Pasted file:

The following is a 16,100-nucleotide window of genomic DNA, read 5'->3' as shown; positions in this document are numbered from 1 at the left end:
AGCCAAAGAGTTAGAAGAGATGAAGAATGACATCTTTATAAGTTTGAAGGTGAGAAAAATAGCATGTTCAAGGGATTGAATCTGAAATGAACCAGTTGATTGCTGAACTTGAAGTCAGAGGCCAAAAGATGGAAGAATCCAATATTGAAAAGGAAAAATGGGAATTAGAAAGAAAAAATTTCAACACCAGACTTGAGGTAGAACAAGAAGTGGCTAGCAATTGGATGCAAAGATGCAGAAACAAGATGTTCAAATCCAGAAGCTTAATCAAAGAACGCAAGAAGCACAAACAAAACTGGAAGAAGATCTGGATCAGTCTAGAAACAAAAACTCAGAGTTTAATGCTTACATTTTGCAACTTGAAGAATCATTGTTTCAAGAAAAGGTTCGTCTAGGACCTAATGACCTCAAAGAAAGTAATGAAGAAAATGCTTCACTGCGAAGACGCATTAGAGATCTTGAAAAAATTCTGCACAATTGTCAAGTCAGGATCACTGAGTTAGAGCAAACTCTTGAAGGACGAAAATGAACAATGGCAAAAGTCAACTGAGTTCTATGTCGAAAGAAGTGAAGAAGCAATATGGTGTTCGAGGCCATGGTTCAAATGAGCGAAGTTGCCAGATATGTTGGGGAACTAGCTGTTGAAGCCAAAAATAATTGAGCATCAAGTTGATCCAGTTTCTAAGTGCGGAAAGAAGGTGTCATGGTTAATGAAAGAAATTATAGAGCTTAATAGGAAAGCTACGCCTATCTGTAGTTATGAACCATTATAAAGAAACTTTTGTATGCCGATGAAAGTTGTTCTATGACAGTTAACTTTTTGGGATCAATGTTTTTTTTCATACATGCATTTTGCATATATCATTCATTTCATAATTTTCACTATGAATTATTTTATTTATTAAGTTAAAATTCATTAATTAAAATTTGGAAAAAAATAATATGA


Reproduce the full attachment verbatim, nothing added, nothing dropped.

The following is a 16,100-nucleotide window of genomic DNA, read 5'->3' as shown; positions in this document are numbered from 1 at the left end:
AGCCAAAGAGTTAGAAGAGATGAAGAATGACATCTTTATAAGTTTGAAGGTGAGAAAAATAGCATGTTCAAGGGATTGAATCTGAAATGAACCAGTTGATTGCTGAACTTGAAGTCAGAGGCCAAAAGATGGAAGAATCCAATATTGAAAAGGAAAAATGGGAATTAGAAAGAAAAAATTTCAACACCAGACTTGAGGTAGAACAAGAAGTGGCTAGCAATTGGATGCAAAGATGCAGAAACAAGATGTTCAAATCCAGAAGCTTAATCAAAGAACGCAAGAAGCACAAACAAAACTGGAAGAAGATCTGGATCAGTCTAGAAACAAAAACTCAGAGTTTAATGCTTACATTTTGCAACTTGAAGAATCATTGTTTCAAGAAAAGGTTCGTCTAGGACCTAATGACCTCAAAGAAAGTAATGAAGAAAATGCTTCACTGCGAAGACGCATTAGAGATCTTGAAAAAATTCTGCACAATTGTCAAGTCAGGATCACTGAGTTAGAGCAAACTCTTGAAGGACGAAAATGAACAATGGCAAAAGTCAACTGAGTTCTATGTCGAAAGAAGTGAAGAAGCAATATGGTGTTCGAGGCCATGGTTCAAATGAGCGAAGTTGCCAGATATGTTGGGGAACTAGCTGTTGAAGCCAAAAATAATTGAGCATCAAGTTGATCCAGTTTCTAAGTGCGGAAAGAAGGTGTCATGGTTAATGAAAGAAATTATAGAGCTTAATAGGAAAGCTACGCCTATCTGTAGTTATGAACCATTATAAAGAAACTTTTGTATGCCGATGAAAGTTGTTCTATGACAGTTAACTTTTTGGGATCAATGTTTTTTTTCATACATGCATTTTGCATATATCATTCATTTCATAATTTTCACTATGAATTATTTTATTTATTAAGTTAAAATTCATTAATTAAAATTTGGAAAAAAATAATATGA